4. Variants of Aspergillus alutaceus var. alutaceus (formerly Aspergillus ochraceus) with altered ochratoxin a production

    SciTech Connect

    Chelack, W.S.; Borsa, J.; Szekely, J.G. ); Marquardt, R.R.; Frohlich, A.A. )

    1991-09-01

    The present studies, using Asperigillus alutaceus var. alutaceus Berkeley et Curtis (formerly A. ochraceus Wilhelm) NRRL 3174 along with three other wild-type strains, were undertaken in an attempt to understand the effects of irradiation and other treatments on mycotoxin production in grain. Bedford barley was inoculated with spores of NRRL 3174, gamma irradiated, and incubated at 28C and 25% moisture. After 10 days of incubation, two colony types, ocher (parental) and yellow (variant), were isolated from the grain. Further culturing of the yellow variant resulted in the spontaneous appearance of a white variant that exhibited greatly enhanced fluorescence under UV light. In subsequent work, we have also isolated variants producing a soluble red pigment. In addition, in model experiments involving irradiation (1 kGy) of pure cultures, induction frequencies ranging between 2 and 4% (survival basis) were observed for the yellow and red variants. Inoculation of these variants into wheat and incubation for 14 days at 28C and 32% moisture resulted in ochratoxin A production in the relative amounts of 0.09:1:4.6:9.3 for the red, ocher (parental), yellow, and white variants, respectively. Additional characteristics of these isolates are described. Confirmation that the white high-ochratoxin-A-producing variants were derived from the parental strain was demonstrated by obtaining revertant sectors in monoclonal cultures of the variants.

  5. Determination of Cancer Risk Associated with Germ Line BRCA1 Missense Variants by Functional Analysis

    PubMed Central

    Carvalho, Marcelo A.; Marsillac, Sylvia M.; Karchin, Rachel; Manoukian, Siranoush; Grist, Scott; Swaby, Ramona F.; Urmenyi, Turan P.; Rondinelli, Edson; Silva, Rosane; Gayol, Luis; Baumbach, Lisa; Sutphen, Rebecca; Pickard-Brzosowicz, Jennifer L.; Nathanson, Katherine L.; Sali, Andrej; Goldgar, David; Couch, Fergus J.; Radice, Paolo; Monteiro, Alvaro N.A.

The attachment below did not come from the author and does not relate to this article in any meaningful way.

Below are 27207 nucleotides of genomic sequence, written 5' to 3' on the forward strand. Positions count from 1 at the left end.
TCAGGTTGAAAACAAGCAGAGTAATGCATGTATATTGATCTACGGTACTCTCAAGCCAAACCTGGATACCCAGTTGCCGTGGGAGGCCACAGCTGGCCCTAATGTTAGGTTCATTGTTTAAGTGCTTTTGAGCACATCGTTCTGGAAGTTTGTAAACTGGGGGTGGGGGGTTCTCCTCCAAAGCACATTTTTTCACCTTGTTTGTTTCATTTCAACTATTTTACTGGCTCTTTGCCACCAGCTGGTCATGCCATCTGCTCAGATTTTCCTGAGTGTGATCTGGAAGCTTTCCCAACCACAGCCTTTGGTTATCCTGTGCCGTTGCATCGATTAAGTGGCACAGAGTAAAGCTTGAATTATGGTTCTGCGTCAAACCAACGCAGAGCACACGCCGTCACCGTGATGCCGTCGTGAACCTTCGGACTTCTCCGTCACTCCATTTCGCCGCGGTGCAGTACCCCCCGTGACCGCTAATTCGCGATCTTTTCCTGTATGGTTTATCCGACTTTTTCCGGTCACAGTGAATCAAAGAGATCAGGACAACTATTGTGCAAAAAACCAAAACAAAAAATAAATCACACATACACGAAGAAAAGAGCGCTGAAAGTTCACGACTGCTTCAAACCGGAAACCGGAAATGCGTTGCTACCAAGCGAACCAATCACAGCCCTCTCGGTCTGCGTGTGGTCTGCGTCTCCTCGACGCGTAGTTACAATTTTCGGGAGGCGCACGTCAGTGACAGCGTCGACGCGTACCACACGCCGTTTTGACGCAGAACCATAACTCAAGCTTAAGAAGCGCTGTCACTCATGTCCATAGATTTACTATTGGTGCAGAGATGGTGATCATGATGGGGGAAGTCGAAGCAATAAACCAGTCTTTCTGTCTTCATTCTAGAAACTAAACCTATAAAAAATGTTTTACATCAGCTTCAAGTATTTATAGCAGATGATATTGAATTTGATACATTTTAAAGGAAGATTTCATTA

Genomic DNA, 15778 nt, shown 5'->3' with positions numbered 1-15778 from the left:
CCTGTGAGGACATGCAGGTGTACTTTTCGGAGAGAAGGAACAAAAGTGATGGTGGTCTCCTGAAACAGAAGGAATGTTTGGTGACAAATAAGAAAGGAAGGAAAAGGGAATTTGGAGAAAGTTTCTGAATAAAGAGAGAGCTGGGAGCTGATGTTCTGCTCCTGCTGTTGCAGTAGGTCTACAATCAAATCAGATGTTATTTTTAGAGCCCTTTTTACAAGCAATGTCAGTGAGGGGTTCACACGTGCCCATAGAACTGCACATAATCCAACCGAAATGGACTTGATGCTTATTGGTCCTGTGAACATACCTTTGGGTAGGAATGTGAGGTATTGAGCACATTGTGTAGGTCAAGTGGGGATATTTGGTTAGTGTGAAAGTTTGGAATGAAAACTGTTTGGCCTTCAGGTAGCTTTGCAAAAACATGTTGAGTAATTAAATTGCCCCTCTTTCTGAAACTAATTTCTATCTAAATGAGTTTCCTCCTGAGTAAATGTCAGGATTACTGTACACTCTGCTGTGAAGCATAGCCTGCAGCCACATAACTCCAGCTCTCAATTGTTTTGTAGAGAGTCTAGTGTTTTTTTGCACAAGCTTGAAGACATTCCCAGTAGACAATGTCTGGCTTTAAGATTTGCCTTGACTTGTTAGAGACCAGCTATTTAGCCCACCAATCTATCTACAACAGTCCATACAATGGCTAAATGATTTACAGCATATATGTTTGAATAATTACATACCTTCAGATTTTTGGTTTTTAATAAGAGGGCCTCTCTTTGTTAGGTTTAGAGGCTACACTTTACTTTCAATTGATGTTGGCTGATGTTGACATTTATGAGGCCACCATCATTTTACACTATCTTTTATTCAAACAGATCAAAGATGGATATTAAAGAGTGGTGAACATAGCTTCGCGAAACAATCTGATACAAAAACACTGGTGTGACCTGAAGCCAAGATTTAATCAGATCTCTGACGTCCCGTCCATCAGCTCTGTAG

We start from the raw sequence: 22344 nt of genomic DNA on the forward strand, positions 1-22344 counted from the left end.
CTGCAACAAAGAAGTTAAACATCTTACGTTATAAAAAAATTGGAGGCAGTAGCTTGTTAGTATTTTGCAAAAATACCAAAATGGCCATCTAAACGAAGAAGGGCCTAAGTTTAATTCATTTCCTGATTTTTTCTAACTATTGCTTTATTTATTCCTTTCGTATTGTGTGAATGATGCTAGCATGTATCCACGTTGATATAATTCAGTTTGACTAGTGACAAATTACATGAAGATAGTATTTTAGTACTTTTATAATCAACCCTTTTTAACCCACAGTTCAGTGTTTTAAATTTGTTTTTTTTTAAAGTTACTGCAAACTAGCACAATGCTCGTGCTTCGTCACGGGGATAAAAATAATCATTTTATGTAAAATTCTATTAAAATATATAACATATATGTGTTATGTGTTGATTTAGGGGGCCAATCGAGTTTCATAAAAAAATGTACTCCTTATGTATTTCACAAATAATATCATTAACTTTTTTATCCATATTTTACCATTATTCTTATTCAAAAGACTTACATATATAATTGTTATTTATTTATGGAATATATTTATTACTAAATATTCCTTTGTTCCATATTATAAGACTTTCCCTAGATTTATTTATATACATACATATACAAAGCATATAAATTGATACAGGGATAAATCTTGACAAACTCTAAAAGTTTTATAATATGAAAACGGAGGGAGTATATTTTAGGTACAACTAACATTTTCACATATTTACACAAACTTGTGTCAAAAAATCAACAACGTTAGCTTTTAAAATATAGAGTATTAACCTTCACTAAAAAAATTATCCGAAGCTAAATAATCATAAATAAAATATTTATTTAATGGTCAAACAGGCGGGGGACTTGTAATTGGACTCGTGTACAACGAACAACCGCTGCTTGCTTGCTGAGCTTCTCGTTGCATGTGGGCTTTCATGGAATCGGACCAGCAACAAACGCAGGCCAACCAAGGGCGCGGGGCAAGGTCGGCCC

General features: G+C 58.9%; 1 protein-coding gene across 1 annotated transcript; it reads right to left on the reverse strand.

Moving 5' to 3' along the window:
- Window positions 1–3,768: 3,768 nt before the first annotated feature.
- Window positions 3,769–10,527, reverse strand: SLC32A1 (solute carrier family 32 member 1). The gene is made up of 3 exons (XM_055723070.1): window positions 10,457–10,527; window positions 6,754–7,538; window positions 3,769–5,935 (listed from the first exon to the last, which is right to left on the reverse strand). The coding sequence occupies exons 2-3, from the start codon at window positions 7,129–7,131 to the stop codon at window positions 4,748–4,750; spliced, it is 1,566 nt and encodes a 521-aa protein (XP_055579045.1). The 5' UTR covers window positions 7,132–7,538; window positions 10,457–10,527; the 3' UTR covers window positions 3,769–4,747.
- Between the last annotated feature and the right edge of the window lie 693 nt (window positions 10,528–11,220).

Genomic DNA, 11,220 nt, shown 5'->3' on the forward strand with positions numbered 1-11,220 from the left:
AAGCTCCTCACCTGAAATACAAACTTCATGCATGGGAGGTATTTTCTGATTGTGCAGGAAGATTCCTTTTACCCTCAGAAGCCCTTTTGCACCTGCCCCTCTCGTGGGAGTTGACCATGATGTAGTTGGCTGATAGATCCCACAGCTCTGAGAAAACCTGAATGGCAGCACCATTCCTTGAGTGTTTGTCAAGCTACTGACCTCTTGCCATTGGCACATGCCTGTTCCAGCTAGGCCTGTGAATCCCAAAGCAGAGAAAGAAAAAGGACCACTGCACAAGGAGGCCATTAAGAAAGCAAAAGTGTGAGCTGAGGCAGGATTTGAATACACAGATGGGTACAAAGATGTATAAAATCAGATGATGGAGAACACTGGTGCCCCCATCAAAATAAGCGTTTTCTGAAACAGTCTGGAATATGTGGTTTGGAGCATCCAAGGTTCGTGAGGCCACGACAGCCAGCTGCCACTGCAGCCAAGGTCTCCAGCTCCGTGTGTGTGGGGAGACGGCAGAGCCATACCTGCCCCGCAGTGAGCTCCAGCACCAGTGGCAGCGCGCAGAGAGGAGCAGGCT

2010-01-01

    Germ line inactivating mutations in BRCA1 confer susceptibility for breast and ovarian cancer. However, the relevance of the many missense changes in the gene for which the effect on protein function is unknown remains unclear. Determination of which variants are causally associated with cancer is important for assessment of individual risk. We used a functional assay that measures the transactivation activity of BRCA1 in combination with analysis of protein modeling based on the structure of BRCA1 BRCT domains. In addition, the information generated was interpreted in light of genetic data. We determined the predicted cancer association of 22 BRCA1 variants and verified that the common polymorphism S1613G has no effect on BRCA1 function, even when combined with other rare variants. We estimated the specificity and sensitivity of the assay, and by meta-analysis of 47 variants, we show that variants with <45% of wild-type activity can be classified as deleterious whereas variants with >50% can be classified as neutral. In conclusion, we did functional and structure-based analyses on a large series of BRCA1 missense variants and defined a tentative threshold activity for the classification missense variants. By interpreting the validated functional data in light of additional clinical and structural evidence, we conclude that it is possible to classify all missense variants in the BRCA1 COOH-terminal region. These results bring functional assays for BRCA1 closer to clinical applicability. PMID:17308087

  6. An integrated approach for analyzing clinical genomic variant data from next-generation sequencing.

    PubMed

    Crowgey, Erin L; Stabley, Deborah L; Chen, Chuming; Huang, Hongzhan; Robbins, Katherine M; Polson, Shawn W; Sol-Church, Katia; Wu, Cathy H

    2015-04-01

    Next-generation sequencing (NGS) technologies provide the potential for developing high-throughput and low-cost platforms for clinical diagnostics. A limiting factor to clinical applications of genomic NGS is downstream bioinformatics analysis for data interpretation. We have developed an integrated approach for end-to-end clinical NGS data analysis from variant detection to functional profiling. Robust bioinformatics pipelines were implemented for genome alignment, single nucleotide polymorphism (SNP), small insertion/deletion (InDel), and copy number variation (CNV) detection of whole exome sequencing (WES) data from the Illumina platform. Quality-control metrics were analyzed at each step of the pipeline by use of a validated training dataset to ensure data integrity for clinical applications. We annotate the variants with data regarding the disease population and variant impact. Custom algorithms were developed to filter variants based on criteria, such as quality of variant, inheritance pattern, and impact of variant on protein function. The developed clinical variant pipeline links the identified rare variants to Integrated Genome Viewer for visualization in a genomic context and to the Protein Information Resource's iProXpress for rich protein and disease information. With the application of our system of annotations, prioritizations, inheritance filters, and functional profiling and analysis, we have created a unique methodology for downstream variant filtering that empowers clinicians and researchers to interpret more effectively the relevance of genomic alterations within a rare genetic disease.

  7. Up, Down, and All Around: Diagnosis and Treatment of Novel STAT3 Variant

    PubMed Central